Reading this book took my breath away.  Not only does it read well, and not only are the illustrations perfectly paired with the verse, but the lessons of the story are timely.  Reading and discussing Ballad of the Rag Man is now on my family’s to-do list.

So, obviously, I would include this book in the multicultural displays as it teaches not to judge a book by its cover.  It also belongs in pathfinders or displays about recycling; after all, the Rag Man is the ultimate recycler!  Certainly, any list that includes this book should also include links to the Rag Man Project online (www.ragmanproject.com).

(Note: A free copy of this book was provided by the publisher for me to review forStories for Children Magazine. I include the review here, with some additional thoughts.  Please note that all books I review for Stories for Children Magazine are donated to a local tutoring program for homeless and marginalized families.)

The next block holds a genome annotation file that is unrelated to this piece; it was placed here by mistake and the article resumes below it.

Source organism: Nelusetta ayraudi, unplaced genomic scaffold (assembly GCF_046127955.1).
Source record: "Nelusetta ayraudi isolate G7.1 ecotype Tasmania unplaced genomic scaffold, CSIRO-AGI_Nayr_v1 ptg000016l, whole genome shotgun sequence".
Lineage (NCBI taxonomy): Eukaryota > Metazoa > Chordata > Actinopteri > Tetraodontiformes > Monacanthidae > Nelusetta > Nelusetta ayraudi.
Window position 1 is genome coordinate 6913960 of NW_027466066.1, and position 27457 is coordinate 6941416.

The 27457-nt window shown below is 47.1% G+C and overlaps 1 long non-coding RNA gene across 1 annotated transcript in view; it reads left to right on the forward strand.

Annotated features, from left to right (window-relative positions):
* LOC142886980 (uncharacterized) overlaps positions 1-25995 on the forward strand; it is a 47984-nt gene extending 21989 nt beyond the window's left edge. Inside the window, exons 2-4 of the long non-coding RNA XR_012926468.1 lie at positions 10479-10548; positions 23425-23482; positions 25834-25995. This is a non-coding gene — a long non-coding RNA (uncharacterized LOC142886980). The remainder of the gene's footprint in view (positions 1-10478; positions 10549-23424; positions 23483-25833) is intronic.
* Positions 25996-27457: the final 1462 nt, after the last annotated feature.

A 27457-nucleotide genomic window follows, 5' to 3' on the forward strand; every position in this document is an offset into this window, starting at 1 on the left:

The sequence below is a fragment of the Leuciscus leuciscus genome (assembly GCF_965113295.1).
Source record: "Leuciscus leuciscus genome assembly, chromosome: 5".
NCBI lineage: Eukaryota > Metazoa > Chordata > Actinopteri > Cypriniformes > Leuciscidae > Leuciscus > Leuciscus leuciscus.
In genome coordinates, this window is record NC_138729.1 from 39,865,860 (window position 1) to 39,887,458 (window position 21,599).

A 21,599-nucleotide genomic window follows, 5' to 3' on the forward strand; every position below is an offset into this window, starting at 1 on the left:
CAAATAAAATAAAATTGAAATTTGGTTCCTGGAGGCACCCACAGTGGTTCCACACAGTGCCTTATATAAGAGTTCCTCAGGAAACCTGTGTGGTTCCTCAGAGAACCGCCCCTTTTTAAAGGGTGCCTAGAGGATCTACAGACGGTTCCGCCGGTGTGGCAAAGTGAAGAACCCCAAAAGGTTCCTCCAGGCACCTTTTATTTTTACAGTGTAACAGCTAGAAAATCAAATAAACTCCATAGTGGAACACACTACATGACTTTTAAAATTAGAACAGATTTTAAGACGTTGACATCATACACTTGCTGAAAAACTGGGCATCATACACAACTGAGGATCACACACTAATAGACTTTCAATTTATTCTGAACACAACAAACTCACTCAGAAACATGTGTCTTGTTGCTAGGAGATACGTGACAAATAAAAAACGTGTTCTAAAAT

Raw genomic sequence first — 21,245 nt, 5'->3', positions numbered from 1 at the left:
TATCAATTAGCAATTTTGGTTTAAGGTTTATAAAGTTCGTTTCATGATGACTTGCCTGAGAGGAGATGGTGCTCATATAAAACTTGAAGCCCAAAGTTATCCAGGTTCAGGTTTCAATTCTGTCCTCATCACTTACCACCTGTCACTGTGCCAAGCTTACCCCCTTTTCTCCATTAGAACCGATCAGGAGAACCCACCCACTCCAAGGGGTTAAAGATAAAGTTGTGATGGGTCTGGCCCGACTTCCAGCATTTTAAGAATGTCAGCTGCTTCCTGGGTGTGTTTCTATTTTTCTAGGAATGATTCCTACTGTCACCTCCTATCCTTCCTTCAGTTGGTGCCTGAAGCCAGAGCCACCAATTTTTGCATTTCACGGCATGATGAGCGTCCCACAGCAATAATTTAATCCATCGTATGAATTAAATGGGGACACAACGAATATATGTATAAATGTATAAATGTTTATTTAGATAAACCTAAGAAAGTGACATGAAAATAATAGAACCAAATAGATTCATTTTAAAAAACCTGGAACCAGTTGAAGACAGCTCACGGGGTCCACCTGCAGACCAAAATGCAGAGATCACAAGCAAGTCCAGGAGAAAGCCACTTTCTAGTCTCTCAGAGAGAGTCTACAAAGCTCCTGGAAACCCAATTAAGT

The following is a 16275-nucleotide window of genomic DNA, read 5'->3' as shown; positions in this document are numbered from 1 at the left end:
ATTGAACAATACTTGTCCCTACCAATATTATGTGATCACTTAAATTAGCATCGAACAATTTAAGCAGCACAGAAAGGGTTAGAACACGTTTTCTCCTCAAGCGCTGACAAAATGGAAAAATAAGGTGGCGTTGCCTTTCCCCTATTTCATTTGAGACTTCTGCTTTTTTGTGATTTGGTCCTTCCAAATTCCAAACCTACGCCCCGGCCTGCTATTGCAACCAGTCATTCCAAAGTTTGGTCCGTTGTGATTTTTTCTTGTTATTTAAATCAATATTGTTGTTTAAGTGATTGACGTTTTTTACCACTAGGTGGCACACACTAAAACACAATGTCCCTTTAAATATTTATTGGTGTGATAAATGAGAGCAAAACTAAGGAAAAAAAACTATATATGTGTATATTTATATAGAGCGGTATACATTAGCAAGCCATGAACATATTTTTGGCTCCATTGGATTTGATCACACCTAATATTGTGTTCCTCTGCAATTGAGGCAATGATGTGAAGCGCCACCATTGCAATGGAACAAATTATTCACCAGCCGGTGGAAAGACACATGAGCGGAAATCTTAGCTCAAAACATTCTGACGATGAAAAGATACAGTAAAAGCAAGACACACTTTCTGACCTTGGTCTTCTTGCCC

December 20, 2010 at 2:09 pm Leave a comment

Show Way is family, American history

Show Way by Jacqueline Woodson; illustrated by Hudson Talbott; published by G. P. Putnam’s Sons, a division of Penguin Young Readers Group, New York; 2005.

Jacqueline Woodson has created a book that chronicles a bit of American history along with some impressive family history.  The story of generations of women handing down their ability to share knowledge with others first through their needlework (creating “show ways” or maps to freedom on quilts) then in their ability to tell stories is written as though an oral history was captured on paper.  There’s a bit of a history lesson, about slavery and the pursuit of freedom, in Woodson’s words.  But even more importantly, there is a story of strength and love being passed from generation to generation; a story every mother wants to share with her children.  Remarkably, Hudson Talbott’s multi media illustrations further the story in breathtaking detail.  Look especially for the image of the sisters looking overwhelmed in front of a wall of hateful history.  Using watercolors, chalk, muslin and other fabrics adds dimension to the images, like piecing together the pieces of a patchwork quilt.  Put all together, Show Way sends a powerful message of love, hope and endurance.